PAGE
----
We welcome the swift intervention of the Union Petroleum Minister, Mani Shankar Aiyar, to ascertain the status of the use of the MMT (methylcyclopentadienyl manganese tricarbonyl), a manganese-based octane enhancer in petrol. This has elicited voluntary admission from the national oil companies that they will not blend MMT in petrol "any more". For the first time, Indian oil companies have volunteered to discontinue the use of a harmful substance in the face of strong public concern. Following a similar voluntary decision by the oil majors in the US and Canada, MMT business had just about begun to shift its base to Asia and Africa. The proactive move by the government has stalled its insidious entry into India.
In a written communiqué to CSE, the Union Petroleum Minister has affirmed:
"I have got the reports from our oil PSUs. I have been informed that except for Numaligarh Refinery Ltd (NRL), which uses marginal quantities of MMT as a trimming agent for a marginal increase in the octane number of motor spirit, other public sector oil refineries are not using MMT any more. You will be glad to learn that NRL too will discontinue the use of MMT by March 2006 by when the new facilities being set up by them for producing motor spirit are expected to be completed." (See the letter)
This affirmation comes soon after Mr Aiyar’s initial assurance to CSE in the first week of May stating, "I am having the matter looked into." (See the letter). We are happy to note that the minister has responded to the public concern after we had drawn his attention to the blending of this deadly poison and sought his immediate intervention to stop MMT use at the national level.
With this proactive support, India has been quick to bring to a halt the use of MMT before the business could grow. This close encounter with the toxic trade underscores the importance of constant regulatory vigil to prevent the splatter of noxious additives in the fuel stream. After this forward step, the country urgently needs a comprehensive fuel additive policy to screen additives for hazards and to prevent any adverse fallout in future. The producers and sellers of fuel additives must be made liable and made to bear the burden of proof to provide clear evidence that these do not harm public health.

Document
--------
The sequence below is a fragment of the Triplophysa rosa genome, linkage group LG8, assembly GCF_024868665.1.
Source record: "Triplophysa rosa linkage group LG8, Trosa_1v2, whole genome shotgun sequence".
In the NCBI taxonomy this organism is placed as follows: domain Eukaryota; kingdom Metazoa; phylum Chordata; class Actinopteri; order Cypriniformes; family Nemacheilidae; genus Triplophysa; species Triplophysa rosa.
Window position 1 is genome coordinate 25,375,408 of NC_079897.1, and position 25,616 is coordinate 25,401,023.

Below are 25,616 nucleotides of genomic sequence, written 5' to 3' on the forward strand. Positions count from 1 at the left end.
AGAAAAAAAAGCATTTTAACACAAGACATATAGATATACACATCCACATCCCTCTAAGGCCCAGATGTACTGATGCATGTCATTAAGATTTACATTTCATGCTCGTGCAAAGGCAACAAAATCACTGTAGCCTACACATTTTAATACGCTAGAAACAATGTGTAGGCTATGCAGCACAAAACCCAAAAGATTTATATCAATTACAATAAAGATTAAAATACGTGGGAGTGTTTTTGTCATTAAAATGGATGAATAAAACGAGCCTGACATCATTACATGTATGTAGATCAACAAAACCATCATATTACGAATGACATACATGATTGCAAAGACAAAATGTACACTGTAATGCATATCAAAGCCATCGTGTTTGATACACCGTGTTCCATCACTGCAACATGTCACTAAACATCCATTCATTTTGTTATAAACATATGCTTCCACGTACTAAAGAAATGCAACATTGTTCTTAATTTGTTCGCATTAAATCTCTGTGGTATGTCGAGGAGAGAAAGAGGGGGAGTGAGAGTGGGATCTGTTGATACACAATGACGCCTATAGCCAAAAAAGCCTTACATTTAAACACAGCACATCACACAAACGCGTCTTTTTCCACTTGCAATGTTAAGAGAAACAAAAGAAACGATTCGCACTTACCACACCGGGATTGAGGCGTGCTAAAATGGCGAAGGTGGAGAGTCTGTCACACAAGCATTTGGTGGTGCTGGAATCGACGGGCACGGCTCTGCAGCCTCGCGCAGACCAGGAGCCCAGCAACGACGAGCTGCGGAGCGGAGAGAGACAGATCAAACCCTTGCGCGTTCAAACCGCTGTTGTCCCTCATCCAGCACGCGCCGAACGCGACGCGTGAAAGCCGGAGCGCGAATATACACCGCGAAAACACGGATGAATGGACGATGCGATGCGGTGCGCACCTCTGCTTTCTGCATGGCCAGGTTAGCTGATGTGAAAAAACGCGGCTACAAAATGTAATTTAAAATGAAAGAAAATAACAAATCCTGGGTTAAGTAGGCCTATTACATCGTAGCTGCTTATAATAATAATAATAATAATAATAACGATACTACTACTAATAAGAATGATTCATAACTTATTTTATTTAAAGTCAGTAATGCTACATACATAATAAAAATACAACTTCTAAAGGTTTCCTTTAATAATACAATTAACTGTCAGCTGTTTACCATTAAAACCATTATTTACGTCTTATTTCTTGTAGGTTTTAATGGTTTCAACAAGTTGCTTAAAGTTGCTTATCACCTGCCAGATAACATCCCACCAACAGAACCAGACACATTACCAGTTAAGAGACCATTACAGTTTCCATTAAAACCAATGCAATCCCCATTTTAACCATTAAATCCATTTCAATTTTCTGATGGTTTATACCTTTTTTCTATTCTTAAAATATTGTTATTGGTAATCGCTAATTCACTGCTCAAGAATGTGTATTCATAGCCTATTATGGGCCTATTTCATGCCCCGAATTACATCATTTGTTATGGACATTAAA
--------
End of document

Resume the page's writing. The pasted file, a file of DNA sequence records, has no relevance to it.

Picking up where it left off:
-- Anumita Roychowdhury
Right To Clean Air Campaign
MMT war: Tracking the combat [March – June 2005]…
-- In March this year, we had issued a public alert noting with deep concern and shock the use of MMT in petrol by oil companies in India. We had demanded urgent national action to save the country from falling prey to the lethal neurotoxin. Manganese particles from MMT blended petrol damage the brain and also foul up emission control components in vehicles.
-- We expressed deep concern to the Union Petroleum Minister and sought immediate intervention to stop blending of MMT at the national level.
-- At the same time, the Central Pollution Control Board (CPCB) was alerted about the MMT dump in two IOC refineries in Panipat and Mathura.
-- Urged by the CPCB, the Delhi Pollution Control Committee (DPCC) issued missives to the oil companies seeking clarifications on the use of MMT. The oil companies promptly assured DPCC that MMT would not be blended in petrol in Delhi. But they remained silent about its use in the rest of the country.
-- Environment Pollution (Prevention and Control) Authority urged the Ministry of Petroleum and Natural Gas to look into this matter.
-- The MMT question was raised in the Indian Parliament, with parliamentarians demanding to know steps taken by the government to ban the chemical immediately. (See the Parliament question)
Even the city governments made proactive moves:
-- Bangalore: In April 2005, in response to the alert issued by CSE, Bangalore’s transport commissioner, wrote to the state environment and ecology department, requesting it "to intervene in the matter and issue necessary direction to Karnataka State Pollution Control Board and petroleum companies in the interest of environment and public health." (See the letter).
-- Chennai: In May 2005, the Tamil Nadu State Pollution Control Board, again in response to the CSE alert, shot off a missive to the Chennai Petroleum Corporation Ltd (CPCL) on May 10, 2005. In response, the Chennai Petroleum Corporation Ltd confirmed on May 18, 2005, "We are not adding MMT in the petrol produced by CPCL." (See the letter).
Indian cities were originally designed as compact entities to reduce travel trip length. But with rapid urbanization and motorization, our sprawling cities are becoming victims of killer pollution, congestion, and a crippling oil guzzling, car dependent infrastructure that endangers our quality of life. While sprawling cities, flyovers and signal- free corridors are increasing distances, subways and foot overbridges are taking away the right of pedestrians to cross at grade; gated communities are increasing dependence on personal vehicles.